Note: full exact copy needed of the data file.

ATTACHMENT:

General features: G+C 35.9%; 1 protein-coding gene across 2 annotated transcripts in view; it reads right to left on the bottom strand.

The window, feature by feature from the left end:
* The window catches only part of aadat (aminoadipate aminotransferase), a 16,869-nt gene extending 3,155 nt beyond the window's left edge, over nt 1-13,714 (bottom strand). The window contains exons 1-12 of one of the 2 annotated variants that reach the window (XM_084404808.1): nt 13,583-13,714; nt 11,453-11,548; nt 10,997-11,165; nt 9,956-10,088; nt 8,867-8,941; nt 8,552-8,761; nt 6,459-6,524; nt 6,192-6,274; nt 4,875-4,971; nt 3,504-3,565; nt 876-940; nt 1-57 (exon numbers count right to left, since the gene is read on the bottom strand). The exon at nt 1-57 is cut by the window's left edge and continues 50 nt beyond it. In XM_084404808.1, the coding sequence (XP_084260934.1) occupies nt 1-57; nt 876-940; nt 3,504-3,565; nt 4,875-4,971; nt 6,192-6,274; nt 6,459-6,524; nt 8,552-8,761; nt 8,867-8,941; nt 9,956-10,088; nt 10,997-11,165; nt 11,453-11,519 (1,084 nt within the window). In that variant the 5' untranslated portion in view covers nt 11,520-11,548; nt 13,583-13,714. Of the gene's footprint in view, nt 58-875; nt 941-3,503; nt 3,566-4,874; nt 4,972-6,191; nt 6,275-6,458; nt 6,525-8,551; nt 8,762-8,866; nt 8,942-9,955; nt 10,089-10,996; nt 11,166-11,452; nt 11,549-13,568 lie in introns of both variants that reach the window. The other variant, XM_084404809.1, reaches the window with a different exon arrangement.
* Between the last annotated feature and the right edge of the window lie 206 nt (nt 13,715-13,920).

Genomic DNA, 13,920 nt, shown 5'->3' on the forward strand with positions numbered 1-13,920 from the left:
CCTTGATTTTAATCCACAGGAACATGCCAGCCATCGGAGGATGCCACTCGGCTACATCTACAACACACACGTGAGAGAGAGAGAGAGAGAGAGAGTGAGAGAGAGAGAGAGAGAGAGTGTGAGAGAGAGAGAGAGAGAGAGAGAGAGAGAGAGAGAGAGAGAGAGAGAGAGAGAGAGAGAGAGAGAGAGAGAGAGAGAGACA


General features: G+C 35.9%; 1 protein-coding gene across 2 annotated transcripts in view; it reads right to left on the bottom strand.

The window, feature by feature from the left end:
* The window catches only part of aadat (aminoadipate aminotransferase), a 16,869-nt gene extending 3,155 nt beyond the window's left edge, over nt 1-13,714 (bottom strand). The window contains exons 1-12 of one of the 2 annotated variants that reach the window (XM_084404808.1): nt 13,583-13,714; nt 11,453-11,548; nt 10,997-11,165; nt 9,956-10,088; nt 8,867-8,941; nt 8,552-8,761; nt 6,459-6,524; nt 6,192-6,274; nt 4,875-4,971; nt 3,504-3,565; nt 876-940; nt 1-57 (exon numbers count right to left, since the gene is read on the bottom strand). The exon at nt 1-57 is cut by the window's left edge and continues 50 nt beyond it. In XM_084404808.1, the coding sequence (XP_084260934.1) occupies nt 1-57; nt 876-940; nt 3,504-3,565; nt 4,875-4,971; nt 6,192-6,274; nt 6,459-6,524; nt 8,552-8,761; nt 8,867-8,941; nt 9,956-10,088; nt 10,997-11,165; nt 11,453-11,519 (1,084 nt within the window). In that variant the 5' untranslated portion in view covers nt 11,520-11,548; nt 13,583-13,714. Of the gene's footprint in view, nt 58-875; nt 941-3,503; nt 3,566-4,874; nt 4,972-6,191; nt 6,275-6,458; nt 6,525-8,551; nt 8,762-8,866; nt 8,942-9,955; nt 10,089-10,996; nt 11,166-11,452; nt 11,549-13,568 lie in introns of both variants that reach the window. The other variant, XM_084404809.1, reaches the window with a different exon arrangement.
* Between the last annotated feature and the right edge of the window lie 206 nt (nt 13,715-13,920).

Genomic DNA, 13,920 nt, shown 5'->3' on the forward strand with positions numbered 1-13,920 from the left:
CCTTGATTTTAATCCACAGGAACATGCCAGCCATCGGAGGATGCCACTCGGCTACATCTACAACACACACGTGAGAGAGAGAGAGAGAGAGAGAGTGAGAGAGAGAGAGAGAGAGAGTGTGAGAGAGAGAGAGAGAGAGAGAGAGAGAGAGAGAGAGAGAGAGAGAGAGAGAGAGAGAGAGAGAGAGAGAGAGAGAGAGACA